Experimental Lakes Area
Canada's federal power shift provides us with the opportunity to view the United Nations' Sustainable Development Goals through a new lens. Our new government faces many challenges to restore the protection of Canadian ecosystems. After a decade of Conservative rule, I find myself, like many other Indigenous people in Canada, cautiously optimistic for the future social and ecological well-being of our nation and its role on the international stage. However, our new government will face significant challenges in living up to and improving upon their campaign promises.
OTTAWA — These scientists aren’t asking for much. They just want access to a road, the ability to get in a boat and keep
Editor's note: The following piece was published in the CJFE’s 2013 Review of Free Expression in Canada. AS AN OTTAWA-BASED
Thumbtacked to a corkboard in professor Tom Duck’s Halifax office are laminated photos of a bright red building with small
Decisions are being made these days with few nods to actual evidence-based thinking. This should not be a surprise to those who have paid attention of course, as the government has been consistently cutting funding to scientific research and development and shifting its focus instead to "industry based," private sector research and development. Essentially, the government is investing in outcomes instead of investing in possibilities.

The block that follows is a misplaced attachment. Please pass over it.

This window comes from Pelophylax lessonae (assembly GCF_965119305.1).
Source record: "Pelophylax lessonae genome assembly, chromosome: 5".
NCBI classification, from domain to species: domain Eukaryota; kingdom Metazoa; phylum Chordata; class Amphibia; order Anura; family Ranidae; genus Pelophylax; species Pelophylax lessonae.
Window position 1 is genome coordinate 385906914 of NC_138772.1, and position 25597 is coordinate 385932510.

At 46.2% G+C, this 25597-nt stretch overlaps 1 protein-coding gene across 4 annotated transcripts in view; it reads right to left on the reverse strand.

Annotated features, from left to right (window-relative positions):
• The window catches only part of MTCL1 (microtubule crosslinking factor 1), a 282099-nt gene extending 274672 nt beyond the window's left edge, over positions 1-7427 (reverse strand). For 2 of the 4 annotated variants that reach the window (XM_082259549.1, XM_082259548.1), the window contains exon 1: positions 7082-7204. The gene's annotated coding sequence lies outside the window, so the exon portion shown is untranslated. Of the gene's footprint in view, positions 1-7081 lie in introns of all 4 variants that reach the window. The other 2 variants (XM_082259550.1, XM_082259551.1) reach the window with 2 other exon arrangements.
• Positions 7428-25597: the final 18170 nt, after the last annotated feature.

Politics is often dominated by empty grandstanding, half-truths, and horse-race style politics that have little resonance
The federal government announced it will close the world-renowned Experimental Lakes Area in Southern Ontario in 2013. It's an odd decision, especially considering that it costs just $2-million a year to operate -- one-tenth the cost of Prime Minister Stephen Harper's security detail and about the same amount the government spent during the 2010 G20 Summit in Toronto to build a tourism pavilion with a fake lake.